place
people tools ideas live about
index
cern
hubble
antarctica
las cuevas
cold spring
arecibo
CERN:
Matter
Hubble:
Universe
Antarctica:
Extremes
Las Cuevas:
Biodiversity
Cold Spring:
DNA
Arecibo:
Astrobiology

Science makes for a good show-and-tell. There are experiments to do, pictures to make, animals to see, and ideas to debate. During the three years of this project, we made over 100 live-to-the-Web broadcasts, from places as far flung as the remote jungle of Belize and the glaciers of the South Pole. We watched as scientists unveiled never-before-seen images, and spent time with Nobel laureates. We even had the honor of chatting with scientists as their research was making headlines.


Our broadcasts reflect the vast landscape in which scientific research takes place today. There are conversations about widely accepted ideas, such as evolution and particle physics, and discussions of questions with murkier answers. What are the effects of a species on an ecosystem? What is the nature of the Higgs boson? Viewing our Webcasts, you can look over the shoulders of scientists, visit them where they work, and tour some of the world’s most elaborate machinery.


The Webcasts reflect the underlying structure of our project—looking at the people, places, tools, and ideas behind fundamental scientific research. Browsing the Webcasts by the location from which they were broadcast will give you a visceral sense of the places where science is happening. You will find these four thematic threads running through broadcasts from each place. Since there are so many Webcasts, here are some highlights:

(All Webcasts require the RealMedia player. Some of these links will launch the player directly.)

people
     
Local Knowledge
Meet the people whose life experience in the jungles of Belize is indispensable to researchers there.
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Preparing for Space
Astronaut John Grunsfeld shows us how astronauts train and what it’s like to service the Hubble Space Telescope.
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McMurdo Life
The cafes, meeting places, and back hallways of the Antarctic research station.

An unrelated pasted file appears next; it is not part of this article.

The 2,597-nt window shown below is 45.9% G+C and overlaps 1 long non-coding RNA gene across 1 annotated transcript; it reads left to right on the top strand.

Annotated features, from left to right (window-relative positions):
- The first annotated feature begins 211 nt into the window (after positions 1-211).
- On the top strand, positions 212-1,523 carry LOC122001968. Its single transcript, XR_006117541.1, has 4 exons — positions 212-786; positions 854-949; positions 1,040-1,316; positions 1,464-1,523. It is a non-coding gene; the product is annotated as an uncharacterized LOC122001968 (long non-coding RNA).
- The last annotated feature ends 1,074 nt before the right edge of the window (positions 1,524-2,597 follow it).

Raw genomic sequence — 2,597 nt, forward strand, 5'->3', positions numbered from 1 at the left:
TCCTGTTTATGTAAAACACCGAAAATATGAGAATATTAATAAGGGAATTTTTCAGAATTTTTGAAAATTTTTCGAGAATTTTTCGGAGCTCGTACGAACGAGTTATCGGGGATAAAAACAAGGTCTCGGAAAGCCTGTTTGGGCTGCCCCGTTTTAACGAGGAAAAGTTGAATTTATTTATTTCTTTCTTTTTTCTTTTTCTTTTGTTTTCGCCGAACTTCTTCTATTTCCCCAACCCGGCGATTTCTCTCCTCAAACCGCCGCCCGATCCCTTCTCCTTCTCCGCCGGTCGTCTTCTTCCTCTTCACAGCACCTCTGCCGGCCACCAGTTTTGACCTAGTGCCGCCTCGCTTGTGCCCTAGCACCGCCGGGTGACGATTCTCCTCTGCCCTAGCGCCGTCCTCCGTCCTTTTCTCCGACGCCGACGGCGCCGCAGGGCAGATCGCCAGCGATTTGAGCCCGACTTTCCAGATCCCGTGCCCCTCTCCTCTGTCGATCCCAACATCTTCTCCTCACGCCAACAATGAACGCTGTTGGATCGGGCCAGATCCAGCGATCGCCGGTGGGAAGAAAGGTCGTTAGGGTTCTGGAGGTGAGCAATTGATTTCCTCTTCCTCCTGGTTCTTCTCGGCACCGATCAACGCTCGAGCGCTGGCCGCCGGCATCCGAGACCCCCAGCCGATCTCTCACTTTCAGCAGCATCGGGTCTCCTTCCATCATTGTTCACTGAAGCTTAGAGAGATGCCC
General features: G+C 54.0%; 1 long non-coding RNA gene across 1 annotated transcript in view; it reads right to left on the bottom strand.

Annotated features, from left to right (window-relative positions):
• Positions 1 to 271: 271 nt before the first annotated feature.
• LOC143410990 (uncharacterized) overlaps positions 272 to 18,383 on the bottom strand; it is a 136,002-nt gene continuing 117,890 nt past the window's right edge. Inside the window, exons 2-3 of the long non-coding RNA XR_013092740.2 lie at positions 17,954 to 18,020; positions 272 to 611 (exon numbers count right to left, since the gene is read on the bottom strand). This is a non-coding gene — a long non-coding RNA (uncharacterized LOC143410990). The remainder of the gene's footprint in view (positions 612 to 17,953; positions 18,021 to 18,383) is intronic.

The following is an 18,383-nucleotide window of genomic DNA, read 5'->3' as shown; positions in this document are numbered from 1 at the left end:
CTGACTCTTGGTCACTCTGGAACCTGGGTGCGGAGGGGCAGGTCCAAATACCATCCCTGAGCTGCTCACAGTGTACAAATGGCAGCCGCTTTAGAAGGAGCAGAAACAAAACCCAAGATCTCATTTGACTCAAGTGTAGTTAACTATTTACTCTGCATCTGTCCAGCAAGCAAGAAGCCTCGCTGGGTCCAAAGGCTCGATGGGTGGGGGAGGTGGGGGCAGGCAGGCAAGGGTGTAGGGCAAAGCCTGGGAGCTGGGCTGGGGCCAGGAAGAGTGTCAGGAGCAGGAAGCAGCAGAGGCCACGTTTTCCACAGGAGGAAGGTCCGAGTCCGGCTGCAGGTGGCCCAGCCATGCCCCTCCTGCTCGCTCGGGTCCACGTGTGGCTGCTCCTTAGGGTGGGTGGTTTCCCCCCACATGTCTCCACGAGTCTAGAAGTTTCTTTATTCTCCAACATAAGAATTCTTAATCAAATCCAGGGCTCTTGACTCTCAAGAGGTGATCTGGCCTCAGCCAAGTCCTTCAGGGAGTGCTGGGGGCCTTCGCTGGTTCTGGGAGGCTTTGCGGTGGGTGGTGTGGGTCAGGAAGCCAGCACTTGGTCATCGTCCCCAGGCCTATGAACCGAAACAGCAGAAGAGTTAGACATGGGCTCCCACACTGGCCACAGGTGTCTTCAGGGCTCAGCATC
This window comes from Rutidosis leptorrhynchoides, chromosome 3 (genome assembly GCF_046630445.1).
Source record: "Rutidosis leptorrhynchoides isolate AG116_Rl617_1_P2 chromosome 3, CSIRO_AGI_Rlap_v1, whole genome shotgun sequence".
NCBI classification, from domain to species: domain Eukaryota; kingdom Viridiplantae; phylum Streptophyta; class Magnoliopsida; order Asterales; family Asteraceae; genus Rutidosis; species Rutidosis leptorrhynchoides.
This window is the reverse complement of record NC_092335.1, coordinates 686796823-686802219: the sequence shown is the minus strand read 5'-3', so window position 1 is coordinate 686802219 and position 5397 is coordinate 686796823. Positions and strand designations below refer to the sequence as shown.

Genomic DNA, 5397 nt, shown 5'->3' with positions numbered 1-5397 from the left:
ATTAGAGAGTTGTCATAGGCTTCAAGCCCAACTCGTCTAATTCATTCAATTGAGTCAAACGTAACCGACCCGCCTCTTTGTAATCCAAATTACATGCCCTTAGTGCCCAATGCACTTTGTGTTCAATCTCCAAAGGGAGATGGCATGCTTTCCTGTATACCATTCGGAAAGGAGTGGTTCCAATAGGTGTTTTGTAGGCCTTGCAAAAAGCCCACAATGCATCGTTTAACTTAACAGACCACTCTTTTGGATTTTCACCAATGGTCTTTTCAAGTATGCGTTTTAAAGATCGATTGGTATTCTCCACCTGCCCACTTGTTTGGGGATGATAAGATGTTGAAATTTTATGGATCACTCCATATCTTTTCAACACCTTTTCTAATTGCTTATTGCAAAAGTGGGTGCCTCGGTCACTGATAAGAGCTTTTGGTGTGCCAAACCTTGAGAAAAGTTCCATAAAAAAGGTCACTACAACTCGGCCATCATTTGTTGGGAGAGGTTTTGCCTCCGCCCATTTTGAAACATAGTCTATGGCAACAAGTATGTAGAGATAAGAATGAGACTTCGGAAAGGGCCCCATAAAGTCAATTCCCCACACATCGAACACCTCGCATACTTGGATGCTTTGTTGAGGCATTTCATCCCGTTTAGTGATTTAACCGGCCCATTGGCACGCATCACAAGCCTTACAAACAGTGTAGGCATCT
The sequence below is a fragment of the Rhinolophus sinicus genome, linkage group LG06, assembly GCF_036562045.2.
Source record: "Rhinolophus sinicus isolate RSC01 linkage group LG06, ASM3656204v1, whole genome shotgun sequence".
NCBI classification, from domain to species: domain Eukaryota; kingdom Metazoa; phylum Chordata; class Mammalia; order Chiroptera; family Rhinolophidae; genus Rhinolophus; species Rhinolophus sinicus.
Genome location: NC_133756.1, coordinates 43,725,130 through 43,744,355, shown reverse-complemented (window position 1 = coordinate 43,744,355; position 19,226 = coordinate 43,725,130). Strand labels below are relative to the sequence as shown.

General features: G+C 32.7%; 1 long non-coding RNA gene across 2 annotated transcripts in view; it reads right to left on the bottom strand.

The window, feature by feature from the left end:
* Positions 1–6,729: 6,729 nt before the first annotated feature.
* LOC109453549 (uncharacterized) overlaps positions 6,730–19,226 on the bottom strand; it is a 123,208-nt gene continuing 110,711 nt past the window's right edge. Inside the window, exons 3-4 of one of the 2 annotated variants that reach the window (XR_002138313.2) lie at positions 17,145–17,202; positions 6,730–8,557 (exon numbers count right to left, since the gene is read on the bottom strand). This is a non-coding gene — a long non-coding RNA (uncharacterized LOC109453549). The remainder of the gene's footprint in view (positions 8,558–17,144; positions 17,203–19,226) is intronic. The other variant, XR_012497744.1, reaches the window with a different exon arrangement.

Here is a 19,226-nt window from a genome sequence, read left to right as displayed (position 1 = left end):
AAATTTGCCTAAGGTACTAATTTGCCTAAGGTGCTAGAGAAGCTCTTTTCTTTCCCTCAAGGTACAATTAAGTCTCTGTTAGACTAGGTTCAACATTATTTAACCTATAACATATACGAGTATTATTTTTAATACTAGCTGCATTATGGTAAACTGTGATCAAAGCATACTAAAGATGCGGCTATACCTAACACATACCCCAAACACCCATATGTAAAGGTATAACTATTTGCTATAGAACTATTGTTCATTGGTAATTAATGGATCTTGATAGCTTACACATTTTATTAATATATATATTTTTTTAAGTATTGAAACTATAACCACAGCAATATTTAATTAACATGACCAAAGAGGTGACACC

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Francis Collins
A chat with the man who heads up the Human Genome Project.
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place
     
Bats!
Join bat experts as they capture bats in Belize, and learn how bats are studied back at the Natural History Museum in London.
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A Look Inside CERN
Learn how was the world’s largest particle accelerator was constructed and how scientists use it.
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Last Stop Before Space
See us in "bunny suits" as we do the first ever live broadcast from the NASA clean room.
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Live from the South Pole
A visit with our crew at the bottom of the world.
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tools
     
Hunting Neutrinos in the Ice
Frozen miles deep in the ice forever, the AMANDA detector watches for the smallest particles in the universe.
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The Lab’s Most Powerful Eye
An inside-the-scenes tour of the scanning electron microscope, and a live scan of never-before-seen pollen grains.
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Antimatter: The Cool Tool Tour
The Exploratorium's Tom Humphrey takes you around CERN’s Antiproton Decelerator, from beam pipes to antihydrogen traps.
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Astronomy to Art: Making Hubble Heritage
Learn the secrets behind making those beautiful galactic images.
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ideas
Is It Alive?
Is there life elsewhere in the universe? Exploratorium biologist Karen Kalumuck gets us thinking about what that question really means.
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The quest for the Higgs Boson
Hear how this elusive particle could change our understanding of physics.
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Jungle Jaguars
Zoologist Marcella Kelly tells us what she’s learned about the health of the rainforest from jaguars in the jungles of Belize.
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Making Sense of What Hubble Gives Us
Meet some scientists who will show us how their images have changed our understanding of the galaxy.
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